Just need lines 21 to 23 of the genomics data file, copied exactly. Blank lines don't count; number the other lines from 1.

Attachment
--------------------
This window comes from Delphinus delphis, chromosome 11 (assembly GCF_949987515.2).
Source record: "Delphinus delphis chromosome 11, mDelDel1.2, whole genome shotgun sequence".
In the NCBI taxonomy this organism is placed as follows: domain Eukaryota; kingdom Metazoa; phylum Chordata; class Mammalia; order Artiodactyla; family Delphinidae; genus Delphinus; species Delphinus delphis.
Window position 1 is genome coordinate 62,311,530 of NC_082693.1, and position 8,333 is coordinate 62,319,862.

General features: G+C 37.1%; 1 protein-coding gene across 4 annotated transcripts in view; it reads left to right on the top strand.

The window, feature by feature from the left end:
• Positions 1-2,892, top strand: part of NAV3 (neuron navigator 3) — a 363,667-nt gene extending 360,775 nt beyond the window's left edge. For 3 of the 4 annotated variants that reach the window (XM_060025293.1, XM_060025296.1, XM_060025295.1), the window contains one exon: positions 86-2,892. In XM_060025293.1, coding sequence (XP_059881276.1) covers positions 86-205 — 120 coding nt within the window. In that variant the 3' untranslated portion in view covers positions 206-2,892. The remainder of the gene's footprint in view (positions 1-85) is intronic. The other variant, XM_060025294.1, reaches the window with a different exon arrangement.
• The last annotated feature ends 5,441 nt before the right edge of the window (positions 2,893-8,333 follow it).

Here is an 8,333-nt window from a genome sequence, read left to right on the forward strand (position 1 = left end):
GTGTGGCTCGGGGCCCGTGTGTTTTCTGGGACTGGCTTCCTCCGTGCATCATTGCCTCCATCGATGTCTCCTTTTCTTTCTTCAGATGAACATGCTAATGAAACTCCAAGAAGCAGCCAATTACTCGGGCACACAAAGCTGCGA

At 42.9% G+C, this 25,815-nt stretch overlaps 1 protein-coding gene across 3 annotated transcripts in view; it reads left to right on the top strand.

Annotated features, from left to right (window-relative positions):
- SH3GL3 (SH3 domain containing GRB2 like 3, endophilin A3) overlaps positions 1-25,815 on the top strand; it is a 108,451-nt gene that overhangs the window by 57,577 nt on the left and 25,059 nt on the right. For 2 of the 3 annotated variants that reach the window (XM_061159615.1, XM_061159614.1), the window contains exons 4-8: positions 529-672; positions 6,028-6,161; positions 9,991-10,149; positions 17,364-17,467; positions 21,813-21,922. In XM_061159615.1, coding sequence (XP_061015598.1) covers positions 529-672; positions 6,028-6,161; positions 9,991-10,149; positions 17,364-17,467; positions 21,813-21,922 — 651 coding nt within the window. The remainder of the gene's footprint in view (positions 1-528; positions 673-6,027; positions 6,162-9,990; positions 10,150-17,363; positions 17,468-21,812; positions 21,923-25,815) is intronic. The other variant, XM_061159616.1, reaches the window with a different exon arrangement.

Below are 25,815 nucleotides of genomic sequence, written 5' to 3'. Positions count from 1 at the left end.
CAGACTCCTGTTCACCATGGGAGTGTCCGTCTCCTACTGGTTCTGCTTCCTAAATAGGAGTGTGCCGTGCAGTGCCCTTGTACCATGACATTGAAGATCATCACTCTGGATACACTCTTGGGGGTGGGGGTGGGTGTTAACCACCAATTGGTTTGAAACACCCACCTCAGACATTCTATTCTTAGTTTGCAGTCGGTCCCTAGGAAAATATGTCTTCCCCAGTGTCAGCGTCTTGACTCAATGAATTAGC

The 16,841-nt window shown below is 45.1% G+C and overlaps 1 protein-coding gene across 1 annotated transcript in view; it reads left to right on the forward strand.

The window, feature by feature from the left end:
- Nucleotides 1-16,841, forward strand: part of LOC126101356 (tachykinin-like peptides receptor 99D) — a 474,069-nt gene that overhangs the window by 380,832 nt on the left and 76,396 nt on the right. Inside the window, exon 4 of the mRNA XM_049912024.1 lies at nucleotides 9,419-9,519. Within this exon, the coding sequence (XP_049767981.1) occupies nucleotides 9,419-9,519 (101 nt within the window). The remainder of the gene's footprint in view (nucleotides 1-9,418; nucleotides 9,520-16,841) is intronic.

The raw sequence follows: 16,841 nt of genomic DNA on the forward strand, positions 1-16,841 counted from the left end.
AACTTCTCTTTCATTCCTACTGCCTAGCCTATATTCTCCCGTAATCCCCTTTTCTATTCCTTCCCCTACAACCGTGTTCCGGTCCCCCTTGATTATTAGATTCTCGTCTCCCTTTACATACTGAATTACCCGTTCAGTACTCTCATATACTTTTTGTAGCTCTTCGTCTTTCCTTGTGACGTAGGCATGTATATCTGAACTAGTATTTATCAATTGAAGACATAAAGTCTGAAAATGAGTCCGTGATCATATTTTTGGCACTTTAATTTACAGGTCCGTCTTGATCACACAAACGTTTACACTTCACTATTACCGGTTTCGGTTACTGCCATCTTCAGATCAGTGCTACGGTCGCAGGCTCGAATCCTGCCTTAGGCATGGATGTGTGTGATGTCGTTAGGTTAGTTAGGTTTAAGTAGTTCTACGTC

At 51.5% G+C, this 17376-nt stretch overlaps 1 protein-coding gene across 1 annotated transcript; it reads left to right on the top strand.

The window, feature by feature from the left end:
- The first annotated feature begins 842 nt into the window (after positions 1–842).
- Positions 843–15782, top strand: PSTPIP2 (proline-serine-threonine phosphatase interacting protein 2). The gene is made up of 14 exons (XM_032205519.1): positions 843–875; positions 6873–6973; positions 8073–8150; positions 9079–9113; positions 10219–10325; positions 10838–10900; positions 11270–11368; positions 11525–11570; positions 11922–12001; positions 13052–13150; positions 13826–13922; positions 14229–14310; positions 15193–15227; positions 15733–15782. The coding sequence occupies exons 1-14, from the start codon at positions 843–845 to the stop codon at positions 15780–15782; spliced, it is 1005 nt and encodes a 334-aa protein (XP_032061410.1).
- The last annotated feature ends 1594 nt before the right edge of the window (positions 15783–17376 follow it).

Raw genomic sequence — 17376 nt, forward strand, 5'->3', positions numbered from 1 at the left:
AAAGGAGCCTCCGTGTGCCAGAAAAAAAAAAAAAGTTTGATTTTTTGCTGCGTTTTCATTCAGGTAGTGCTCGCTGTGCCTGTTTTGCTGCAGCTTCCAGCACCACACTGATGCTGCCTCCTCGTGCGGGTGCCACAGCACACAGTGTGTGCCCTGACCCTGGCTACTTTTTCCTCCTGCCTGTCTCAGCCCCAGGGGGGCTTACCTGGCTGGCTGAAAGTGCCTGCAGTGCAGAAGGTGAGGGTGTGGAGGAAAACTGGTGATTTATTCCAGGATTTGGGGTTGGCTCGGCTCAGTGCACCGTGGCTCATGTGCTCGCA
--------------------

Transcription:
At 51.5% G+C, this 17376-nt stretch overlaps 1 protein-coding gene across 1 annotated transcript; it reads left to right on the top strand.

The window, feature by feature from the left end:
- The first annotated feature begins 842 nt into the window (after positions 1–842).